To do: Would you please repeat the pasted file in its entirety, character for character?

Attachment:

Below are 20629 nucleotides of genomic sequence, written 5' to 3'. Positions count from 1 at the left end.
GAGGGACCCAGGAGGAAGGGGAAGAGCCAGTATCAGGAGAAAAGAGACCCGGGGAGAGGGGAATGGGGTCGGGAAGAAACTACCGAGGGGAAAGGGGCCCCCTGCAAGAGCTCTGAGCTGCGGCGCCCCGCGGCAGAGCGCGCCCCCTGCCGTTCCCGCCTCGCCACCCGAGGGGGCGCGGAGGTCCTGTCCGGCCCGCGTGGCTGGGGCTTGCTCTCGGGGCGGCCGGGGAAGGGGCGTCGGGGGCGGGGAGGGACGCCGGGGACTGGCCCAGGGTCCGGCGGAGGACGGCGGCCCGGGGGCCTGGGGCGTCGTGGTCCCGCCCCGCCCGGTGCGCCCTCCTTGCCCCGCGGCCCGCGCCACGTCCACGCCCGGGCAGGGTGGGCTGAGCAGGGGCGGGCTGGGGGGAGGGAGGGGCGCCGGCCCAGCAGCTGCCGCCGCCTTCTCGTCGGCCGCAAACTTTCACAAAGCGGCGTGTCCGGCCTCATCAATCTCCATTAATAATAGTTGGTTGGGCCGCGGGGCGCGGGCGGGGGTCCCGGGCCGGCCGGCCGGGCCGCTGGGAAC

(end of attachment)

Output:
Below are 20629 nucleotides of genomic sequence, written 5' to 3'. Positions count from 1 at the left end.
GAGGGACCCAGGAGGAAGGGGAAGAGCCAGTATCAGGAGAAAAGAGACCCGGGGAGAGGGGAATGGGGTCGGGAAGAAACTACCGAGGGGAAAGGGGCCCCCTGCAAGAGCTCTGAGCTGCGGCGCCCCGCGGCAGAGCGCGCCCCCTGCCGTTCCCGCCTCGCCACCCGAGGGGGCGCGGAGGTCCTGTCCGGCCCGCGTGGCTGGGGCTTGCTCTCGGGGCGGCCGGGGAAGGGGCGTCGGGGGCGGGGAGGGACGCCGGGGACTGGCCCAGGGTCCGGCGGAGGACGGCGGCCCGGGGGCCTGGGGCGTCGTGGTCCCGCCCCGCCCGGTGCGCCCTCCTTGCCCCGCGGCCCGCGCCACGTCCACGCCCGGGCAGGGTGGGCTGAGCAGGGGCGGGCTGGGGGGAGGGAGGGGCGCCGGCCCAGCAGCTGCCGCCGCCTTCTCGTCGGCCGCAAACTTTCACAAAGCGGCGTGTCCGGCCTCATCAATCTCCATTAATAATAGTTGGTTGGGCCGCGGGGCGCGGGCGGGGGTCCCGGGCCGGCCGGCCGGGCCGCTGGGAAC